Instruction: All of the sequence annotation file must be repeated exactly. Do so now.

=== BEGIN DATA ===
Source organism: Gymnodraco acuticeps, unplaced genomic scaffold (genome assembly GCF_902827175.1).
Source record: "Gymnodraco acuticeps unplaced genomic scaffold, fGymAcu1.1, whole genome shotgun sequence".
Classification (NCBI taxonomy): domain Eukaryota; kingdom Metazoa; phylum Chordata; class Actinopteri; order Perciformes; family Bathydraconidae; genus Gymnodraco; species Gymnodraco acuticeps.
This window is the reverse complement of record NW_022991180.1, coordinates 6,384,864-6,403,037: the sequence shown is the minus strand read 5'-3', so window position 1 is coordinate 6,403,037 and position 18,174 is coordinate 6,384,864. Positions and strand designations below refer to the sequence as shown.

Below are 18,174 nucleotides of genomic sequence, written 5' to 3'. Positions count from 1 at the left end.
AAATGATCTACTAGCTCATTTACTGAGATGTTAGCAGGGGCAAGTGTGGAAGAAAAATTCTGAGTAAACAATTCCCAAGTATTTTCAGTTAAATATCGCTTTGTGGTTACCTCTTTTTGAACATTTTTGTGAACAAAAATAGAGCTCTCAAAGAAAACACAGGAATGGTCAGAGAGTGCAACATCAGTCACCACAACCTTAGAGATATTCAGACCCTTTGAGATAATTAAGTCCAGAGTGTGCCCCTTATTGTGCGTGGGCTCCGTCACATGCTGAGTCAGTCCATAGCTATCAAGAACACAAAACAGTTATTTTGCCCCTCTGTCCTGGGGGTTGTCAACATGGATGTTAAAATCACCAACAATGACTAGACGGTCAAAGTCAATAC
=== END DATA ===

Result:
Source organism: Gymnodraco acuticeps, unplaced genomic scaffold (genome assembly GCF_902827175.1).
Source record: "Gymnodraco acuticeps unplaced genomic scaffold, fGymAcu1.1, whole genome shotgun sequence".
Classification (NCBI taxonomy): domain Eukaryota; kingdom Metazoa; phylum Chordata; class Actinopteri; order Perciformes; family Bathydraconidae; genus Gymnodraco; species Gymnodraco acuticeps.
This window is the reverse complement of record NW_022991180.1, coordinates 6,384,864-6,403,037: the sequence shown is the minus strand read 5'-3', so window position 1 is coordinate 6,403,037 and position 18,174 is coordinate 6,384,864. Positions and strand designations below refer to the sequence as shown.

Below are 18,174 nucleotides of genomic sequence, written 5' to 3'. Positions count from 1 at the left end.
AAATGATCTACTAGCTCATTTACTGAGATGTTAGCAGGGGCAAGTGTGGAAGAAAAATTCTGAGTAAACAATTCCCAAGTATTTTCAGTTAAATATCGCTTTGTGGTTACCTCTTTTTGAACATTTTTGTGAACAAAAATAGAGCTCTCAAAGAAAACACAGGAATGGTCAGAGAGTGCAACATCAGTCACCACAACCTTAGAGATATTCAGACCCTTTGAGATAATTAAGTCCAGAGTGTGCCCCTTATTGTGCGTGGGCTCCGTCACATGCTGAGTCAGTCCATAGCTATCAAGAACACAAAACAGTTATTTTGCCCCTCTGTCCTGGGGGTTGTCAACATGGATGTTAAAATCACCAACAATGACTAGACGGTCAAAGTCAATAC